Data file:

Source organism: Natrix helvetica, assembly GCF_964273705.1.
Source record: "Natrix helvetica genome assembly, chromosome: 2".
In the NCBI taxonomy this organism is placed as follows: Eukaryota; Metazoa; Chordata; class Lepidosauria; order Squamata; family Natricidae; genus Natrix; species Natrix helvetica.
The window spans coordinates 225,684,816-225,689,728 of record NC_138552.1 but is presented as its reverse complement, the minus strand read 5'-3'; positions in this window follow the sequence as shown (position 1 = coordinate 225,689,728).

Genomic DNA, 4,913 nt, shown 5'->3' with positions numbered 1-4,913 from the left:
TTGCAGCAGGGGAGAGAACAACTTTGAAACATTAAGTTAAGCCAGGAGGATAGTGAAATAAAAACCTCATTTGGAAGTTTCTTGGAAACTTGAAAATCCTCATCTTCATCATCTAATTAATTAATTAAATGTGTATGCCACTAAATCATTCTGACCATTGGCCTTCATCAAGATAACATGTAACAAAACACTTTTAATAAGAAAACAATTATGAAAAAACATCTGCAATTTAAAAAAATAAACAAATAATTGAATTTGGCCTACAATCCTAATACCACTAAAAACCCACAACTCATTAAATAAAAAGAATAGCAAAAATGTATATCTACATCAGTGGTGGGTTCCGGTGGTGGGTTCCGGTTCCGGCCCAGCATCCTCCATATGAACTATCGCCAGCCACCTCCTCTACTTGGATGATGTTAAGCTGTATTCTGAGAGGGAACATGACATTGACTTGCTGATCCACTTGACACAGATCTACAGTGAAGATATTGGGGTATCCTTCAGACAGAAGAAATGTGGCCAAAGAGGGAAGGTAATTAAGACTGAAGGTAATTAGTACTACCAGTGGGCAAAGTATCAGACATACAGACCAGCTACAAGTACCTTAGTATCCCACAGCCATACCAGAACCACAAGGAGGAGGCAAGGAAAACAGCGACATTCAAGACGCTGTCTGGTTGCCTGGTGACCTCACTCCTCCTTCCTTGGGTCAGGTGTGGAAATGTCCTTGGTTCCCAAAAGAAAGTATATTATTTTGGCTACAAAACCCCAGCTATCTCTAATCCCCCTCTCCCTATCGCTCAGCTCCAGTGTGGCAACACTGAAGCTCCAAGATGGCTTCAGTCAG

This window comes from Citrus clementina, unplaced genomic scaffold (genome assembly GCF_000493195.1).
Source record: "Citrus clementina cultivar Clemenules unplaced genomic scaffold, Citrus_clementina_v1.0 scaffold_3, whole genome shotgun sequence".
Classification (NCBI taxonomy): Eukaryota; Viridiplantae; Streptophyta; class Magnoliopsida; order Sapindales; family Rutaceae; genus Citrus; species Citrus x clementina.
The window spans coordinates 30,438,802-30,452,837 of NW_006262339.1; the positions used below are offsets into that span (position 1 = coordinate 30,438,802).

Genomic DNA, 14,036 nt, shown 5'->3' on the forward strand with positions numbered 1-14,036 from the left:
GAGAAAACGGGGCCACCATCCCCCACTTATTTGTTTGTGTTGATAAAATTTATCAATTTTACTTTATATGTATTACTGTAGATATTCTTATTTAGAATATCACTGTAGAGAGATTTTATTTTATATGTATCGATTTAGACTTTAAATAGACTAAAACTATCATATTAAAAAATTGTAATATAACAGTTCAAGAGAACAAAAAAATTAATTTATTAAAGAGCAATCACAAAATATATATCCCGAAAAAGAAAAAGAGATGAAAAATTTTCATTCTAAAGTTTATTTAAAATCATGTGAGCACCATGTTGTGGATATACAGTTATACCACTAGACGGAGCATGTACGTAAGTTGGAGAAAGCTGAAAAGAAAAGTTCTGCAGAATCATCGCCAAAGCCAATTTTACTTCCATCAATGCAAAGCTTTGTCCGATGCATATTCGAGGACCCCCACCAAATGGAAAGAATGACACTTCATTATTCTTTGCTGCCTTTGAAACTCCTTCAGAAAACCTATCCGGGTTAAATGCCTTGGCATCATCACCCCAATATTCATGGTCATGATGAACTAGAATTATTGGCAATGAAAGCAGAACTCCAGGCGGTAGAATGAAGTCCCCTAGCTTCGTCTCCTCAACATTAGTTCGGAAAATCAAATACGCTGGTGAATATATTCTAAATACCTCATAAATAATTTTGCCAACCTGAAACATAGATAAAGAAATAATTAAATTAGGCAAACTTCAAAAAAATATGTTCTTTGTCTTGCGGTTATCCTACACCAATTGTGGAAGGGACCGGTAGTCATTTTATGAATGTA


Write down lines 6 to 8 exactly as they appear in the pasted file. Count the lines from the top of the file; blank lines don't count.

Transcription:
TTGCAGCAGGGGAGAGAACAACTTTGAAACATTAAGTTAAGCCAGGAGGATAGTGAAATAAAAACCTCATTTGGAAGTTTCTTGGAAACTTGAAAATCCTCATCTTCATCATCTAATTAATTAATTAAATGTGTATGCCACTAAATCATTCTGACCATTGGCCTTCATCAAGATAACATGTAACAAAACACTTTTAATAAGAAAACAATTATGAAAAAACATCTGCAATTTAAAAAAATAAACAAATAATTGAATTTGGCCTACAATCCTAATACCACTAAAAACCCACAACTCATTAAATAAAAAGAATAGCAAAAATGTATATCTACATCAGTGGTGGGTTCCGGTGGTGGGTTCCGGTTCCGGCCCAGCATCCTCCATATGAACTATCGCCAGCCACCTCCTCTACTTGGATGATGTTAAGCTGTATTCTGAGAGGGAACATGACATTGACTTGCTGATCCACTTGACACAGATCTACAGTGAAGATATTGGGGTATCCTTCAGACAGAAGAAATGTGGCCAAAGAGGGAAGGTAATTAAGACTGAAGGTAATTAGTACTACCAGTGGGCAAAGTATCAGACATACAGACCAGCTACAAGTACCTTAGTATCCCACAGCCATACCAGAACCACAAGGAGGAGGCAAGGAAAACAGCGACATTCAAGACGCTGTCTGGTTGCCTGGTGACCTCACTCCTCCTTCCTTGGGTCAGGTGTGGAAATGTCCTTGGTTCCCAAAAGAAAGTATATTATTTTGGCTACAAAACCCCAGCTATCTCTAATCCCCCTCTCCCTATCGCTCAGCTCCAGTGTGGCAACACTGAAGCTCCAAGATGGCTTCAGTCAG

This window comes from Citrus clementina, unplaced genomic scaffold (genome assembly GCF_000493195.1).
Source record: "Citrus clementina cultivar Clemenules unplaced genomic scaffold, Citrus_clementina_v1.0 scaffold_3, whole genome shotgun sequence".